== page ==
As usual, things have been a bit crazy here in Baltimore, both in and out of school. Here’s what I’ve been up to:
My roommate, Scott, works at the St. Frances Academy Community Center and, each year, SFACC (does that help the mouthful, Scott?) throws the SFACC Halloween Party. It’s a gigundo party geared towards kids in the city. My housemates and I, instead of heading up 95 to Newark for the JVC Halloween bash, decided to volunteer for the SFACCHP. We dressed as a box of crayons with colors that included Midnight Black, Sunshine Yellow, Purple Grape, Charlie Brown, Green Apple, Flamingo Pink, and, my own creative concoction, Blue.
When we arrived SFA, we found that Scott, Mr. Moore, and other volunteers had transformed the gym into a Halloween fun house full of candy, music, and games and the conference room into a scary haunted house. Scott gave us a quick tour and helped us set up our station, the Eyeball Run, where kids had to balance an eyeball (golf ball) on a spoon and race around a set of cones to compete for candy, pencils, and some super sweet green fake vampire teeth. As we set up, we greeted the Baltimore Bon Seccours Volunteers other JV’s from DC who had made the trip to help out for the night.
Pretty soon, pint sized monsters, superheroes, princesses, and football players began to file (read: sprint) into the gym, dragging parents and older siblings with them. In a whirlwind of a night, we gave out candy, ran the Eyeball Run, chased and danced with 5 year olds, laughed abundantly, sprinted after wayward golf-I mean- eyeballs, ate copious amounts of candy and hot dogs, and had a hip-hoppin’ Halloween good time. I even joined in for the Cupid Shuffle (it’s a brand new dance) with DeeDee, our friend from the Don Miller House. The whole night was a success (over 900 people showed!) and I may or may not have almost nearly tried to take a superman and a fairy home with us.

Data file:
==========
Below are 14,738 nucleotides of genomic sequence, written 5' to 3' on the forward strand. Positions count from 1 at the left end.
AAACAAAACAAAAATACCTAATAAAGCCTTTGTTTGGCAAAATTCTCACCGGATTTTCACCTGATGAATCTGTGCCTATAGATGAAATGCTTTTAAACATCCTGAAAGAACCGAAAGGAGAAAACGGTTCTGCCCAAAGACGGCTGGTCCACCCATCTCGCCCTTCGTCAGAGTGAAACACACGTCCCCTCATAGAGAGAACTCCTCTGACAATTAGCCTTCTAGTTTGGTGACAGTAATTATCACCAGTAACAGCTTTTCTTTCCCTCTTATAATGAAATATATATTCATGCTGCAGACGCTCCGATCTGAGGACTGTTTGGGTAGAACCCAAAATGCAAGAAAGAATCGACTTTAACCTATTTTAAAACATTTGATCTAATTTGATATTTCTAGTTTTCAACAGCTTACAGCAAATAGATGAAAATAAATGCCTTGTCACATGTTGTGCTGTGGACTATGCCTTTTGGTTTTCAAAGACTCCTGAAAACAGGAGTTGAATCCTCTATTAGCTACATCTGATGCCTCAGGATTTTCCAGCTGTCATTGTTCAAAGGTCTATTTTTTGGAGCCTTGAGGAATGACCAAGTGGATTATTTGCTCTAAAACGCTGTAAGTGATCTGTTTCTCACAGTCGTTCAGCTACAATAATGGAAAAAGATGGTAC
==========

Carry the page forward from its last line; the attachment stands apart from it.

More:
On Monday night, my housemates and I bussed over to a crowded Enoch Pratt Free Library for a talk on the affect of race in the classroom with Beverly Daniel Tatum, president of Spelman College, David Hornbeck, former Philadelphia superintendent of schools, and moderator Joe Jones. It was an interesting talk. They spoke about how the No Child Left Behind Act hid how poorly some students were doing, the inequity of school funding and resources for students, the differentiation of expectations at urban schools from suburban schools, and crossing the racial barrier in an effort to have better schools.
What I liked about the talk, however, was that they didn’t just discuss what’s wrong with the education system, but also discussed what can be done to fix it. Dr. Tatum mentioned that there are excellent urban schools in the U.S. We need to model others after them. They talked about anti-racist professional training for school workers and how it had worked so well in many places. They spoke about challenging students to be excellent, no matter what their background and that schools can be excellent no matter what. They also mentioned the effectiveness of early childhood programs and how that is usually something that poor or developmentally challenged children rarely receive.
Ultimately, the message was that we need a will, collectively, to do what we know will work and that discourse and talking about it will help us to get there.
Finally, on Tuesday, I helped chaperone a field trip for the sophomore class to Harpers Ferry, WV, site of John Brown’s failed slave rebellion. We spent the day walking around the museums and buildings, taking in the scenic beauty of the Shenandoah and Potomac Rivers and the Appalachian Trail, and feasting on delicious fried chicken (I consider any meal with meat a feast nowadays). It was a perfect day for it and the kids really enjoyed getting out of the city for the day. It’s nice to see the kids outside of the classroom sometimes.
So, like I said, things have been busy around these here parts, but I’m still enjoying myself. How’s everything with you?